Ask me anything

So I get cold emails probably a few times a month asking random coding questions (which is perfectly fine — main point of this post!). I’ve suggested in the past that folks use a few different online forums, but like many forums I have participated in the past they died out quite quickly (so are not viable alternatives currently).

I think going forward I will mimic what Andrew Gelman does on his blog, just turn my responses into blog posts for everyone (e.g. see this post for an example). I will of course ask people permission before I post, and omit names same as Gelman does.

I have debated over time of doing a Patreon account, but I don’t think that would work very well (imagine I would get 1.2 subscribers for $3 a month!). Ditto for writing books, I debate on doing a Data Science for Crime Analysts in Python or something along those lines, but then I write the outline and think that is too much work to have at best a few hundred people purchase the book in the end. I will do consulting gigs for folks, but the majority of questions people ask do not take long enough to justify running a tab for the work (and I have no desire to rack up charges for grad students asking a few questions).

So feel free to ask me anything.

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  1. Calli

     /  June 22, 2021

    What is the best method to examine whether there are group differences (e.g., gender, race) in the effects of several variables on binary outcomes (using logistic regression)? For example – if you want to look at the gendered effects of different types of trauma experiences on subsequent adverse behaviors (e.g., whether participant uses drugs, alcohol, has mental health diagnosis, has attempted suicide).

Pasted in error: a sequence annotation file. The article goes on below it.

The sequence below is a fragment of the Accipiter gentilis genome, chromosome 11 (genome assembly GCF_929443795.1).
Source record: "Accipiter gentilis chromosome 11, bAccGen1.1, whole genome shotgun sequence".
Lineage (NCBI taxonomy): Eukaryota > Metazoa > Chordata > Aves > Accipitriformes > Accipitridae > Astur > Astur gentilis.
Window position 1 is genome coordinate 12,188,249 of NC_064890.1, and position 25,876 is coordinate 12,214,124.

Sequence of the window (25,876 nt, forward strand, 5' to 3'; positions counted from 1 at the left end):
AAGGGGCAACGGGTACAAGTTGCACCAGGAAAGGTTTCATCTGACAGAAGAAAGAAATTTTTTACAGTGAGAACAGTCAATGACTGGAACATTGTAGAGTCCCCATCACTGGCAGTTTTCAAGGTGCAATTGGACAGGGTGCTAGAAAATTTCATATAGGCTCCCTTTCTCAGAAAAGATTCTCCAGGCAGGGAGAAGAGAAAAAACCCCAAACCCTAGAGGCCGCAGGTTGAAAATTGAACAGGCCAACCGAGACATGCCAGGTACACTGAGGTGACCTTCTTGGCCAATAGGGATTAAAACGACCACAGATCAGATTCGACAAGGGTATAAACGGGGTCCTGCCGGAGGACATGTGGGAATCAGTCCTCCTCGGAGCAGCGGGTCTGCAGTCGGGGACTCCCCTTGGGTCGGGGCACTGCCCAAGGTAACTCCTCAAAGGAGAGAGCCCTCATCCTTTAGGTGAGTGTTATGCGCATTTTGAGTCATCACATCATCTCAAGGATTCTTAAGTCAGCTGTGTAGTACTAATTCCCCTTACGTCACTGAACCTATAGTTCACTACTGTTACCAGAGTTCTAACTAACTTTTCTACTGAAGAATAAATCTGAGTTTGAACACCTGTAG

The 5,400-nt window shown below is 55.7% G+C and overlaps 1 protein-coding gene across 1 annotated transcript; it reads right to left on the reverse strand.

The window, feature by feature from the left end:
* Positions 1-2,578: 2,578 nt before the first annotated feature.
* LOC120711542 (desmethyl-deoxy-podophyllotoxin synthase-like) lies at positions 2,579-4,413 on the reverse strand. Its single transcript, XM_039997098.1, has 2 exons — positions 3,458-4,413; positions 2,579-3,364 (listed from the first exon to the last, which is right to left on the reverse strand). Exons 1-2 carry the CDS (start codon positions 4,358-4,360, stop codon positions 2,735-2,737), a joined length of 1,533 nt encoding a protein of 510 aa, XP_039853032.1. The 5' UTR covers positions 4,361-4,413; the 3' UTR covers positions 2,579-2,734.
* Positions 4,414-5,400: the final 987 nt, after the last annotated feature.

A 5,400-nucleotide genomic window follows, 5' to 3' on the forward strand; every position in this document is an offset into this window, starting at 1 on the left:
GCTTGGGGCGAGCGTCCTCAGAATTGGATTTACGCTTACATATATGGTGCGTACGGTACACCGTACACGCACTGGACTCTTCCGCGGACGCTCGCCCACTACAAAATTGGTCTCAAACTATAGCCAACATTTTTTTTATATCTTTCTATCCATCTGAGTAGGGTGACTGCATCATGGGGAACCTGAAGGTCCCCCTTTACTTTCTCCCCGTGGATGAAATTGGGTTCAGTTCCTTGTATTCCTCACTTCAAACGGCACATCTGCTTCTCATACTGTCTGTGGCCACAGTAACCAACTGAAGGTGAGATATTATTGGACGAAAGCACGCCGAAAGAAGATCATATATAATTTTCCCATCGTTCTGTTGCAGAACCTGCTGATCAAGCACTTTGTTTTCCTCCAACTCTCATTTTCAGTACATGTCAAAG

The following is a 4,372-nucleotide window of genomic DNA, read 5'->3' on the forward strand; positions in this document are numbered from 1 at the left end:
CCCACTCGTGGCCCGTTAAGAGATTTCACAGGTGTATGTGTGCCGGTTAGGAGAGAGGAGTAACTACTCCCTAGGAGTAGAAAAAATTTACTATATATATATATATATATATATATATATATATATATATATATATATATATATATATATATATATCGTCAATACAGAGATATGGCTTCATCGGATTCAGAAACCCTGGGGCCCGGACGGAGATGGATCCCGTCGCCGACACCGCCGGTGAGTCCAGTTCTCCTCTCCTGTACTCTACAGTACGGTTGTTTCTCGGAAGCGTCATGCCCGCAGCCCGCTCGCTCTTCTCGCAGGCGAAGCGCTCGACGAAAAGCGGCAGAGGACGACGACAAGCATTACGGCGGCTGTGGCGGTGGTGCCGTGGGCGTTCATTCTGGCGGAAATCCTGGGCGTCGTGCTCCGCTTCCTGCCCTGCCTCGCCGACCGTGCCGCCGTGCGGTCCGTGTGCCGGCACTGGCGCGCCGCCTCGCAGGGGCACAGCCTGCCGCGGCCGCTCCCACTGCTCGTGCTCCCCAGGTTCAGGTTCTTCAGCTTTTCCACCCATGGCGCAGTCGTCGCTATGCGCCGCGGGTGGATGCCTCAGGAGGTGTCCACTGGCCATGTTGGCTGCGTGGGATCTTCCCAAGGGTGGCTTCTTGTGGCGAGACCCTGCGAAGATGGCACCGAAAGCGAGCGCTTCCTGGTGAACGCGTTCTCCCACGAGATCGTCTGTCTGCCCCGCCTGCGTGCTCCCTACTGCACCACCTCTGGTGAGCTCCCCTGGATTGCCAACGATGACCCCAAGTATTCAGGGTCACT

Allison (1999) cautions against using Equality of Coefficients tests to look at group differences between regression coefficients like we might with OLS regression. If you wanted to look at the differences between a lot of predictors (n= 16) on various outcomes (n=6) – what would be best way to go about it (I know using interaction terms would be good if you were just interested in say gender differences of one or two variables on the outcome).
    Someone recommended comparing marginal effects through average discrete changes (ADCs) or discrete changes at representative values (DCRs) – which is new to me. Would you agree with this suggestion?
    Thanks in advance for your expertise! Always love reading your posts.

    • They are a bit horses for courses, but I will slate a response in a future blog post about it. In general I think about the estimate I want to produce in the end. So if I want to say something along the lines of, “The presence of X on average increases the probability of trauma in females by 5%, and the probability of trauma in males by 10%” then that is marginal effects/average discrete changes that best estimate that quantity.

      If you want to make a statement along the lines of “The presence of X on average increases the rate of trauma in females by 50%, and the rate of increases in males by 20%” that is better approximated via Wald tests on the logit coefficients.

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